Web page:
Feeds

Smut oglers told to opt in to keep web filth flowing

Cameron brandishes tool at ISPs to keep Britain clean

Combat fraud and increase customer satisfaction

Grubby smut gazers will be forced to "opt in" to view porn under government-backed restrictions to be imposed on ISPs.

PM David Cameron will propose a raft of measures today at a Downing Street meeting with Christian charity group Mothers' Union. The restrictions are designed to protect children from sexualised content.

A website, ParentPort, has been set up to feed through parents' concerns about TV programmes, adverts, products or services directly to the watchdogs overseeing each specific format.

UK media regulators accessible from the site include the Advertising Standards Agency (ASA), BBC Trust, Press Complaints Commission, Ofcom, British Board of Film Classification, Video Standards Council and Pan European Game Information.

Back in the summer, Cameron took a pop at ISPs, warning them that the government would step in to regulate sexualised content on the web if they did not provide tools to censor adult content online.

This followed a report by Mothers' Union CEO Reg Bailey, which called on British businesses to curb all marketing aimed at kids through a range of media outlets including the web.

ISPs involved include BT, Sky, TalkTalk and Virgin.

Any customers not signing up to access porn online better revert back to the old-school method of collecting mags or, even better, trying to forge a meaningful relationship. ®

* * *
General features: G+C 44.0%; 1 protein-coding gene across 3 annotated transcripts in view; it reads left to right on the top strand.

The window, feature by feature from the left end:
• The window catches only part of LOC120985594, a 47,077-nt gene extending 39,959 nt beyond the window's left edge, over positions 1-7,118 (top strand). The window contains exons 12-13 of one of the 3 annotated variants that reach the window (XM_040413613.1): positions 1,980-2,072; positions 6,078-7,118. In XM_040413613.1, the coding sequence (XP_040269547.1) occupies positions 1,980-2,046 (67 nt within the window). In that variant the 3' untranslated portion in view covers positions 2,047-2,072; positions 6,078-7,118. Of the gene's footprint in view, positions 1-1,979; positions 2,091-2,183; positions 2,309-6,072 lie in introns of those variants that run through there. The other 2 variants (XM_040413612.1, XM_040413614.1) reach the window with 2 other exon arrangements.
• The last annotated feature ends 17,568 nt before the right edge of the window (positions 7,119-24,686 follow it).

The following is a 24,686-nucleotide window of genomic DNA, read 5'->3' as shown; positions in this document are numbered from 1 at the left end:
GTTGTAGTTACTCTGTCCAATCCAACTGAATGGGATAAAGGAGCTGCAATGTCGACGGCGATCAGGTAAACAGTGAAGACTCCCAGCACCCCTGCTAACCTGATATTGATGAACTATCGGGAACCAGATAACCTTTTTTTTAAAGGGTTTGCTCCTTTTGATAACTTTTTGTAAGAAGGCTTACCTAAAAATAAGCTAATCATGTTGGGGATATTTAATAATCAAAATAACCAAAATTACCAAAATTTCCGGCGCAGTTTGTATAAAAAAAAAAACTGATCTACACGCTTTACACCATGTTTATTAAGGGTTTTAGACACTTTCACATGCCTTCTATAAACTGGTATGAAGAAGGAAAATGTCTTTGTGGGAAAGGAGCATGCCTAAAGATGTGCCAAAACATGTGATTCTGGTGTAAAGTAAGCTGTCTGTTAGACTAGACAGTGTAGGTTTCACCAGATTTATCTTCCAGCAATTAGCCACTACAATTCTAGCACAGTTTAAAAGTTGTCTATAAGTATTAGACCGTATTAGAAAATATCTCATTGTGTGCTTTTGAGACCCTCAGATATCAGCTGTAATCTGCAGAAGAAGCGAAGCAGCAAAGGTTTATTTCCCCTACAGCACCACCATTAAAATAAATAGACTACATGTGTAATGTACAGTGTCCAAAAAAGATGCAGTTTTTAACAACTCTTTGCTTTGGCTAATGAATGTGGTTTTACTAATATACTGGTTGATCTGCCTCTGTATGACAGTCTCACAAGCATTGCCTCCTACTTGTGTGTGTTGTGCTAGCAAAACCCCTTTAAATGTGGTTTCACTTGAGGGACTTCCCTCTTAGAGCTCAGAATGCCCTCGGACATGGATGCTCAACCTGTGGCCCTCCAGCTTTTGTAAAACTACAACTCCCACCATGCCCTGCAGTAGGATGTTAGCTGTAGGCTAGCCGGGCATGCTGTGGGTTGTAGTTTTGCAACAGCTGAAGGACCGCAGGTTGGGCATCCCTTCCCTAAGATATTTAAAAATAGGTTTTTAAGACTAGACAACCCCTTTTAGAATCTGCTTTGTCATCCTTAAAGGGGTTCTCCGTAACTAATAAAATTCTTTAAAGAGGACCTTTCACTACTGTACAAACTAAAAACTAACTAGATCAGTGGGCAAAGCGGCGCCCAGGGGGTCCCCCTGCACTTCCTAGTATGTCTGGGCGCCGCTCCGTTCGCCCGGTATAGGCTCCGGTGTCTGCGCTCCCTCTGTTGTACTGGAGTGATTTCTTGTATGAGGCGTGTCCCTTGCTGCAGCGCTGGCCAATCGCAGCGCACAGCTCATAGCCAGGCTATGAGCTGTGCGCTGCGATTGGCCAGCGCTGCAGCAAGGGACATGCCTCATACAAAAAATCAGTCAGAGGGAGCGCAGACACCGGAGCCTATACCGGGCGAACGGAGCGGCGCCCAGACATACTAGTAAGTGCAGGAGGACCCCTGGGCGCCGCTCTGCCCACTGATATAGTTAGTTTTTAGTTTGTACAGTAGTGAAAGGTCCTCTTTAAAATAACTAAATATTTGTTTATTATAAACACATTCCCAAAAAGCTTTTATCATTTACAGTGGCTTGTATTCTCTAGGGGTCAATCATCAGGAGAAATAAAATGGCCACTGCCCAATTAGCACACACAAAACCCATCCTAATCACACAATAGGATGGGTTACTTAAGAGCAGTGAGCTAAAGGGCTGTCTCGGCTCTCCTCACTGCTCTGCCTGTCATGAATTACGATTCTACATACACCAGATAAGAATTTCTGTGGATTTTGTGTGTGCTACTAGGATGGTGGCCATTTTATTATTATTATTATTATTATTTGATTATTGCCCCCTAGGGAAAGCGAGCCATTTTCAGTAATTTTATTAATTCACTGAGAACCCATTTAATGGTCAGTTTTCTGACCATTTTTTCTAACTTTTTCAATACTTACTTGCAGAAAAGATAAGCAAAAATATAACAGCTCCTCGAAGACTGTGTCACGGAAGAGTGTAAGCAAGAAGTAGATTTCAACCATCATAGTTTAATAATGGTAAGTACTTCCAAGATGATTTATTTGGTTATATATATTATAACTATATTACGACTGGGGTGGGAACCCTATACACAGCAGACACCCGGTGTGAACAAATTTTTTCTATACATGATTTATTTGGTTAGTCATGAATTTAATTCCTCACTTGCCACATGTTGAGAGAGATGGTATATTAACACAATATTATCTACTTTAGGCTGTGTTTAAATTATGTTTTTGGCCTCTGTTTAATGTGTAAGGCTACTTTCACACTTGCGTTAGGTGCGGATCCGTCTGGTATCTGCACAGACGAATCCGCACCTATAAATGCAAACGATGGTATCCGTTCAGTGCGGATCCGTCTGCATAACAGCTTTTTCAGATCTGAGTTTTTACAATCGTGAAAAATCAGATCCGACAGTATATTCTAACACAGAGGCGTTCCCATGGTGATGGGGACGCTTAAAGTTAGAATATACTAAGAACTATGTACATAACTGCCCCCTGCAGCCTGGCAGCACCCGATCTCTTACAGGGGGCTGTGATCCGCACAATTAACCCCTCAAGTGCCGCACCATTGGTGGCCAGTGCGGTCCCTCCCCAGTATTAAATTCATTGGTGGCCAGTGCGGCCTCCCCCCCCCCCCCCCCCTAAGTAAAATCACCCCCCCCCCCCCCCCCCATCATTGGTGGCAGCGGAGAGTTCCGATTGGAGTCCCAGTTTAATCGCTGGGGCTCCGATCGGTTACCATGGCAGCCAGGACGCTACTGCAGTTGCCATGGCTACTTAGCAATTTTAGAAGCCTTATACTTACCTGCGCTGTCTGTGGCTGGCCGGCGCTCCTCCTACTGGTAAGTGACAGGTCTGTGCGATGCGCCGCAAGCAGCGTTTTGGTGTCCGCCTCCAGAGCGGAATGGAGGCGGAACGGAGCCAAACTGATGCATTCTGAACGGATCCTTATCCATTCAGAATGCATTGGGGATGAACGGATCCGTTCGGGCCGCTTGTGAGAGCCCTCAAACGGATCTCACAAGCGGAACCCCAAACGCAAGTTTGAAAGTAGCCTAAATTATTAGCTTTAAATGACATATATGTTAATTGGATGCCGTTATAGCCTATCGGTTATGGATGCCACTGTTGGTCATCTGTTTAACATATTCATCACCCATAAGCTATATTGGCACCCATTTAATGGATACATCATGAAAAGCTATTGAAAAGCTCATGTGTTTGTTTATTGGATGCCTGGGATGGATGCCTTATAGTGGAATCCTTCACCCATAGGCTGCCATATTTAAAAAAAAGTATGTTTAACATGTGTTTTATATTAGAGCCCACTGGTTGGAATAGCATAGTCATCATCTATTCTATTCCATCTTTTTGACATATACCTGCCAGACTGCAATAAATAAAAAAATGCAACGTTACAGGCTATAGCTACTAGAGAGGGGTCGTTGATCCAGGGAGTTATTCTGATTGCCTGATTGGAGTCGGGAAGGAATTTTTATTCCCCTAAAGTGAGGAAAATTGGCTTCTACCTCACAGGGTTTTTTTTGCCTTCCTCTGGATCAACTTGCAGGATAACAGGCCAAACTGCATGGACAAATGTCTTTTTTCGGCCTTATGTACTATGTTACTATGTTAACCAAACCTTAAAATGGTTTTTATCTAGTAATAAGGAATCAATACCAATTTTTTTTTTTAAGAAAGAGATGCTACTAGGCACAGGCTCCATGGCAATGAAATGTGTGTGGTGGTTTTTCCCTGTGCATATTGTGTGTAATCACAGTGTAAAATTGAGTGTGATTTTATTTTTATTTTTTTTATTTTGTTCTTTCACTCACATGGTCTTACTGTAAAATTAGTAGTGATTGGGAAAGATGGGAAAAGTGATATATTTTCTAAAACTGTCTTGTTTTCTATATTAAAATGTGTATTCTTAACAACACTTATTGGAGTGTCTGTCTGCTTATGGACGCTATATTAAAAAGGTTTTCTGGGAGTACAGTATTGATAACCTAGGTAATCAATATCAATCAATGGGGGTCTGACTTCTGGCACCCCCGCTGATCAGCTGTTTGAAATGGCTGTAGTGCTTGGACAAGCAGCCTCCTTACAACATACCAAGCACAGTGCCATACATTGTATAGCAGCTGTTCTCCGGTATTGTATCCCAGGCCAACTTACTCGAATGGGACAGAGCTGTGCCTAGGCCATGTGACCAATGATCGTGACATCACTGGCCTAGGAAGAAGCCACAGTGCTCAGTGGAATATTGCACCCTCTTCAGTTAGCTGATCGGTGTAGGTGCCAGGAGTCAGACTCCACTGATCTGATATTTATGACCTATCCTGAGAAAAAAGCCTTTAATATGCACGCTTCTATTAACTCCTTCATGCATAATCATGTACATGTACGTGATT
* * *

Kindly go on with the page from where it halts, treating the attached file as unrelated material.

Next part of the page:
SANS - Survey on application security programs

More from The Register

next story
Did a date calculation bug just cost hard-up Co-op Bank £110m?
And just when Brit banking org needs £400m to stay afloat
One year on: diplomatic fail as Chinese APT gangs get back to work
Mandiant says past 12 months shows Beijing won't call off its hackers
MtGox chief Karpelès refuses to come to US for g-men's grilling
Bitcoin baron says he needs another lawyer for FinCEN chat
Don't let no-hire pact suit witnesses call Steve Jobs a bullyboy, plead Apple and Google
'Irrelevant' character evidence should be excluded – lawyers
EFF: Feds plan to put 52 MILLION FACES into recognition database
System would identify faces as part of biometrics collection
Lavabit loses contempt of court appeal over protecting Snowden, customers
Judges rule complaints about government power are too little, too late
Whoever you vote for, Google gets in
Report uncovers giant octopus squid of lobbying influence
Ex-Tony Blair adviser is new top boss at UK spy-hive GCHQ
Robert Hannigan to replace Sir Iain Lobban in the autumn
Putin tells Snowden: Russia conducts no US-style mass surveillance
Gov't is too broke for that, Russian prez says
Alphadex fires back at British Gas with overcharging allegation
Brit colo outfit says it paid for 347KVA, has been charged for 1940KVA
prev story

Whitepapers

Designing a defence for mobile apps
In this whitepaper learn the various considerations for defending mobile applications; from the mobile application architecture itself to the myriad testing technologies needed to properly assess mobile applications risk.
3 Big data security analytics techniques
Applying these Big Data security analytics techniques can help you make your business safer by detecting attacks early, before significant damage is done.
Five 3D headsets to be won!
We were so impressed by the Durovis Dive headset we’ve asked the company to give some away to Reg readers.
The benefits of software based PBX
Why you should break free from your proprietary PBX and how to leverage your existing server hardware.
Securing web applications made simple and scalable
In this whitepaper learn how automated security testing can provide a simple and scalable way to protect your web applications.